Why would special schools and pupil referral units want to use the World Wide Web as a publishing medium? Schools still use the Internet for finding information rather than for publicising their work. What could this narrow segment of the education market offer to the rest of us?
Chris Abbott, a lecturer at King's College, London, has set out to answer these questions in Making the Web Special. The book looks at why schools might want to communicate, their potential audience and the best way to structure information. There are also guidelines for getting a site listed and explanations of technical information for non-experts.
The best thing about the publication is the range of real-life examples: symbols at Meldreth Manor School (www.rmplc.co.ukeduwebsitesmeldrethindex.html) and graphics based on British Sign Language from Longwill School in Birmingham vie with a totem pole from Chesnut Lodge (www.rmplc.co.ukeduweb sitesches) and a beautiful garden with a sculpture produced by Springwell Dene with help from artist David Gross.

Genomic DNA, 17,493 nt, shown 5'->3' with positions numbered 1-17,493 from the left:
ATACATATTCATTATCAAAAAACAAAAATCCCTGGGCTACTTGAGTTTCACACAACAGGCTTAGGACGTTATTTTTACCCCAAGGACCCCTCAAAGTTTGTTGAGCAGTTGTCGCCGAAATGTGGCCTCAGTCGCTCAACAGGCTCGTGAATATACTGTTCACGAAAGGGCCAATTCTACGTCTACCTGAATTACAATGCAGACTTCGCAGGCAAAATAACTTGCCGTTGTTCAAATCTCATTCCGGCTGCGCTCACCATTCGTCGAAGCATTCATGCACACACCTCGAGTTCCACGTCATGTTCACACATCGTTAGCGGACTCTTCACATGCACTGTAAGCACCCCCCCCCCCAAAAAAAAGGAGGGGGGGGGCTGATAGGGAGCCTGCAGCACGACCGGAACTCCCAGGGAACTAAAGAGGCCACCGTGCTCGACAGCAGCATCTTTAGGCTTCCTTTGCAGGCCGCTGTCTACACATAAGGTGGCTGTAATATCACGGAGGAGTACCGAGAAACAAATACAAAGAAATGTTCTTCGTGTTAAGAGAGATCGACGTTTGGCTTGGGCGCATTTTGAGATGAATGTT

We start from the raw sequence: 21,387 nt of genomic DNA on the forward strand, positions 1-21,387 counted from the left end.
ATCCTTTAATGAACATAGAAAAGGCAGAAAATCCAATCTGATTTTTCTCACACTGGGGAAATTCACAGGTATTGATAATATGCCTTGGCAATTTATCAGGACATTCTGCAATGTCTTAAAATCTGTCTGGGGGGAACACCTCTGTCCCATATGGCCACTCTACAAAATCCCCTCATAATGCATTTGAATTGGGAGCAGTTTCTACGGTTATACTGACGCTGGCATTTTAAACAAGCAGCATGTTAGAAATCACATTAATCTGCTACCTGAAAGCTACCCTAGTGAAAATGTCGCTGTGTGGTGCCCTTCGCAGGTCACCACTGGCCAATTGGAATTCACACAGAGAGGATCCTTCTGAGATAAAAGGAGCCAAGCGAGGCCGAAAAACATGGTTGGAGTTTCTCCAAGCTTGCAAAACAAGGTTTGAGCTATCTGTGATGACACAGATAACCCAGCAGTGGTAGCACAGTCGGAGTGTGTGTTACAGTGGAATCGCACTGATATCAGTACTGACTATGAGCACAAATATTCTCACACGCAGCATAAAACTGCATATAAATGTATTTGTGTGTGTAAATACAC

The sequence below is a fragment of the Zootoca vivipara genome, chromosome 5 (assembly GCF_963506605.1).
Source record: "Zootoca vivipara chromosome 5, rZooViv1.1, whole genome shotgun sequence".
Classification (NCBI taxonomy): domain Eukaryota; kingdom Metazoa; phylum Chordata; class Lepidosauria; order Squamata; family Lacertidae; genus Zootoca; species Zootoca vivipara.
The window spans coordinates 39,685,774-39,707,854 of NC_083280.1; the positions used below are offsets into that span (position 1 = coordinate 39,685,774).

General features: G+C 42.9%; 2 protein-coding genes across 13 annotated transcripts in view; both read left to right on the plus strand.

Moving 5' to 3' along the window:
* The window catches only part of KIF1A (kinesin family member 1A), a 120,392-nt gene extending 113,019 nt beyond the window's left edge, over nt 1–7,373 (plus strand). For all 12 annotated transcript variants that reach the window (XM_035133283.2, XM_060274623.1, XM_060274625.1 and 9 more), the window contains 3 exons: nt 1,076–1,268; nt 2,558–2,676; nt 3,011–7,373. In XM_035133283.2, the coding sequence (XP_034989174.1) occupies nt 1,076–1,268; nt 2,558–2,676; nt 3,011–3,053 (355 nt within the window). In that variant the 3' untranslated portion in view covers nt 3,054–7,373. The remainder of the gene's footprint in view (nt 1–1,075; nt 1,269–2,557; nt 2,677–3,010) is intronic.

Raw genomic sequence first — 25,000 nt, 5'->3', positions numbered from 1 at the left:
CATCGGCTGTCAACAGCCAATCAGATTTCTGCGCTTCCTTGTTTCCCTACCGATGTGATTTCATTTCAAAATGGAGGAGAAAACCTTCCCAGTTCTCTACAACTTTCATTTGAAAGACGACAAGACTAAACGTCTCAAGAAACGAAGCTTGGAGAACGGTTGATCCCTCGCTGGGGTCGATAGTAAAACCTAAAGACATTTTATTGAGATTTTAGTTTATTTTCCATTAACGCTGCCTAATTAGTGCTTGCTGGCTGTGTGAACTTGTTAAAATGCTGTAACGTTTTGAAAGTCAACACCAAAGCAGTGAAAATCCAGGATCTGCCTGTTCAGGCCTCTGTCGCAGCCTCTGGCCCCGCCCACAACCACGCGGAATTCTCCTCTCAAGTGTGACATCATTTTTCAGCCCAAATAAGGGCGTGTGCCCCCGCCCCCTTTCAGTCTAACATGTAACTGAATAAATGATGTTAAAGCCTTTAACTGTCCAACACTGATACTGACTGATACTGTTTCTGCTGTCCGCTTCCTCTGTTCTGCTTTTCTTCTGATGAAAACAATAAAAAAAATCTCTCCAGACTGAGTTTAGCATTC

The research throws into sharp relief the inclusion debate. The number of pupils in special schools is declining. Now only 1 per cent of special educational needs pupils are hived off into specialist provision. This might seem like good news for the inclusion lobby but, unfortunately, as the number of special schools declines so does their importance as a potential market to stimulate software development.
When people talk about special needs these days they often mean a slow reader rather than a child with severe learning difficulties or cerebral palsy. Minorities are even more marginalised when everyone jumps on the inclusion bandwagon.
The argument holds true for the Web. The survey shows that while 90 per cent of secondary schools and half the primaries have at least one Internet connection, only 25 per cent of the special sector have a connection and 2.4 per cent are dependent on a staff member having an individual Internet account.
Abbott is clearly aware of the dilemma: "As the National Grid for Learning develops it will be vital to ensure that special schools and pupil referral units have their needs met and are not sidelined by developments aimed at the mainstream," he says. His agenda could begin to redress the balance.
'Making the Web Special' is free to all special schools and pupil referral units in England and Wales from Becta (see left).www.rmplc.co.ukeduwebsitescabbottspw.html